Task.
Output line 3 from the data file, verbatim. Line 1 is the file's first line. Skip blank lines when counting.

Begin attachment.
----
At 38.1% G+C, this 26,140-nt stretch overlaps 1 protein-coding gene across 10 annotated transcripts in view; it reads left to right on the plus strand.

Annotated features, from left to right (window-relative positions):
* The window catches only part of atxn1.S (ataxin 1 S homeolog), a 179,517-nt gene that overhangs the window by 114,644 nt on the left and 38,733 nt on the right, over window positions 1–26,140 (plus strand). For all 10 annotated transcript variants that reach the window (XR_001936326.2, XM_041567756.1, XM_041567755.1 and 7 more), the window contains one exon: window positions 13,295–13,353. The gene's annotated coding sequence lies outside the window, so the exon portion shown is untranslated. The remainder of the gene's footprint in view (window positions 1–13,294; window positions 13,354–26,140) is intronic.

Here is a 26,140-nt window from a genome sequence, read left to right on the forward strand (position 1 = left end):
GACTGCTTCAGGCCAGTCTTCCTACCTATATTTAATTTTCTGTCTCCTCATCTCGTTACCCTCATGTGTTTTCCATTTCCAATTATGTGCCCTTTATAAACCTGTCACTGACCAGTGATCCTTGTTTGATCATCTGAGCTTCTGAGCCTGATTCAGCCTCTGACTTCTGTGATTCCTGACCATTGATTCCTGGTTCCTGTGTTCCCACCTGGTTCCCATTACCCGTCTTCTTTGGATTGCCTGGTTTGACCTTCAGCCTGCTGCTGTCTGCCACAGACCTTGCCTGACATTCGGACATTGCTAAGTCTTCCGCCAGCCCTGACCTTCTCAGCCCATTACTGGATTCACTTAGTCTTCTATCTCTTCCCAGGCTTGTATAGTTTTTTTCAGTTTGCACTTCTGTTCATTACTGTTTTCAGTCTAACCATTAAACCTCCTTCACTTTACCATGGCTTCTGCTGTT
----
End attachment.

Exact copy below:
* The window catches only part of atxn1.S (ataxin 1 S homeolog), a 179,517-nt gene that overhangs the window by 114,644 nt on the left and 38,733 nt on the right, over window positions 1–26,140 (plus strand). For all 10 annotated transcript variants that reach the window (XR_001936326.2, XM_041567756.1, XM_041567755.1 and 7 more), the window contains one exon: window positions 13,295–13,353. The gene's annotated coding sequence lies outside the window, so the exon portion shown is untranslated. The remainder of the gene's footprint in view (window positions 1–13,294; window positions 13,354–26,140) is intronic.